Background and Objectives: The potential link between dissociative symptoms and symptom over-reporting has been given little attention. In two student samples (N's = 139 and 113) and a clinical sample (N = 21), we examined whether self-reported dissociative symptoms are related to symptom over-reporting. Methods: We relied on different measures of dissociation and over-reporting. In the clinical sample, we looked at whether the well-established link between dissociative symptoms and sleep disturbances would survive if we corrected for symptom over-reporting. Results: Dissociativity correlated with symptom over-reporting in the student samples, but not in the clinical sample. Correcting for over-reporting tendencies did not fundamentally alter the relationships between dissociative symptoms and sleep disturbances in the clinical sample. Conclusions: Our results suggest that the overlap between symptom over-reporting and dissociativity is much more a problem in nonclinical than in clinical samples.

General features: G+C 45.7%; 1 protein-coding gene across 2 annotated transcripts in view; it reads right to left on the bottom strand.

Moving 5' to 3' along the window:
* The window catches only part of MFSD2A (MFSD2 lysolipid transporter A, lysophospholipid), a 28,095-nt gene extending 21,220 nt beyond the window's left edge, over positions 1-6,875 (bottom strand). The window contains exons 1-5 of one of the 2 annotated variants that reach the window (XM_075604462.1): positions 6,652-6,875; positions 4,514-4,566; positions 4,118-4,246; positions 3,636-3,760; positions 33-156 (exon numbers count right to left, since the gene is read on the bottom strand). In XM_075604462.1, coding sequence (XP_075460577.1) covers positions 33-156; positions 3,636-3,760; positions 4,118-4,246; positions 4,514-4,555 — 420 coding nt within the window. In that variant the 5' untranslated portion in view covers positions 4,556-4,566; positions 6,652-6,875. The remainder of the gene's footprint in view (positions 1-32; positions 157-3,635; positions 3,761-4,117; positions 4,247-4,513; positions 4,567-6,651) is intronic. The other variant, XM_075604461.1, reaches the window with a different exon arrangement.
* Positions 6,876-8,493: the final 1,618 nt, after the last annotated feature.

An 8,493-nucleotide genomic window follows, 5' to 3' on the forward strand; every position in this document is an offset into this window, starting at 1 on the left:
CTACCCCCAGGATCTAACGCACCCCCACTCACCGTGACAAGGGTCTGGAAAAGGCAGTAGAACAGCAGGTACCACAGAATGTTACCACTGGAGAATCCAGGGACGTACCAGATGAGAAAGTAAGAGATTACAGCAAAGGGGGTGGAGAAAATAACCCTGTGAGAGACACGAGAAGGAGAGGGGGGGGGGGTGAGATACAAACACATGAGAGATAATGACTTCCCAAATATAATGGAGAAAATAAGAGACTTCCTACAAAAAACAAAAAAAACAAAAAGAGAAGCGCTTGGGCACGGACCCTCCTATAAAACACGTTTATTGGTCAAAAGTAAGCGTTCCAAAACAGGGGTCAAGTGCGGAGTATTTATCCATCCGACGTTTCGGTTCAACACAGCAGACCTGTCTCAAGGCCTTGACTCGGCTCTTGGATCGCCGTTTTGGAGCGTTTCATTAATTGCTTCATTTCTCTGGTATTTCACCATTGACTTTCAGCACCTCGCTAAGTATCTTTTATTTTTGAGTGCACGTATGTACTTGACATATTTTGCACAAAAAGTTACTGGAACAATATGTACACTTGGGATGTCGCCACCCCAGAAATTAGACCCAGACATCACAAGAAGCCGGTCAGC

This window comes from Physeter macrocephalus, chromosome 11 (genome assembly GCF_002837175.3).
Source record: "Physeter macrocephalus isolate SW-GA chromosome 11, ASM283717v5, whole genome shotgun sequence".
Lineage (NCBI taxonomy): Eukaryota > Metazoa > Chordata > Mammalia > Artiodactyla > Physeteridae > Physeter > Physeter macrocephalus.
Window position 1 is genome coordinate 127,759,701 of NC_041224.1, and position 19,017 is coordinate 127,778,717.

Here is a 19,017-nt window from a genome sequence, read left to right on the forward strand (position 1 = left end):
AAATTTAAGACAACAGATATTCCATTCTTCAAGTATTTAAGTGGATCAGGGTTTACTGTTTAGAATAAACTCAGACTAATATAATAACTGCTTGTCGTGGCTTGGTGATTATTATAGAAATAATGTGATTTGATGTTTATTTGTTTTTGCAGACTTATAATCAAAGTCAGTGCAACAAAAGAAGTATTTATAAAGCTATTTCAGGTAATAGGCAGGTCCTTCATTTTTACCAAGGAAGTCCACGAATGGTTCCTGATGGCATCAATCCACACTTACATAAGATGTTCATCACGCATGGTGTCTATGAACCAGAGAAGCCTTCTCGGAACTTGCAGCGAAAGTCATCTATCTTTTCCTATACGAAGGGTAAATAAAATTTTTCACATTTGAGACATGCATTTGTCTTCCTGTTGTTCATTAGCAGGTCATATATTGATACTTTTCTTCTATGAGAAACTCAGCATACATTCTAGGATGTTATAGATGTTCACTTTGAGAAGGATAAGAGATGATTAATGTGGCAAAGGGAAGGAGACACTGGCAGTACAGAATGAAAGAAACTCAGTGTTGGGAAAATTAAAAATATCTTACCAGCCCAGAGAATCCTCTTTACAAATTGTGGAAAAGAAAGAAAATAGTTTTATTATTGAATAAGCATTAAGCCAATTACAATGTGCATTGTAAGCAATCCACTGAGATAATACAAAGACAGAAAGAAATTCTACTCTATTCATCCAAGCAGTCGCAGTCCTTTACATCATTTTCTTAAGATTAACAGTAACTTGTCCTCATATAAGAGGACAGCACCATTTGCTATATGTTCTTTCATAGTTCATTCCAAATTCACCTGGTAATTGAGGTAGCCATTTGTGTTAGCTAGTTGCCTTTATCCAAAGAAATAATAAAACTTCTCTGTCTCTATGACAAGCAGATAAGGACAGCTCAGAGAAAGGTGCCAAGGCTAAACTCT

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- Dissociative symptoms, Overreporting, Dissociative Experiences Scale, Cambridge Depersonalisation Scale, Structured Inventory of Malingered Symptomatology, WORKING-MEMORY, DEPERSONALIZATION, EXPERIENCES, SCALE, PRONENESS, DISORDER, SLEEP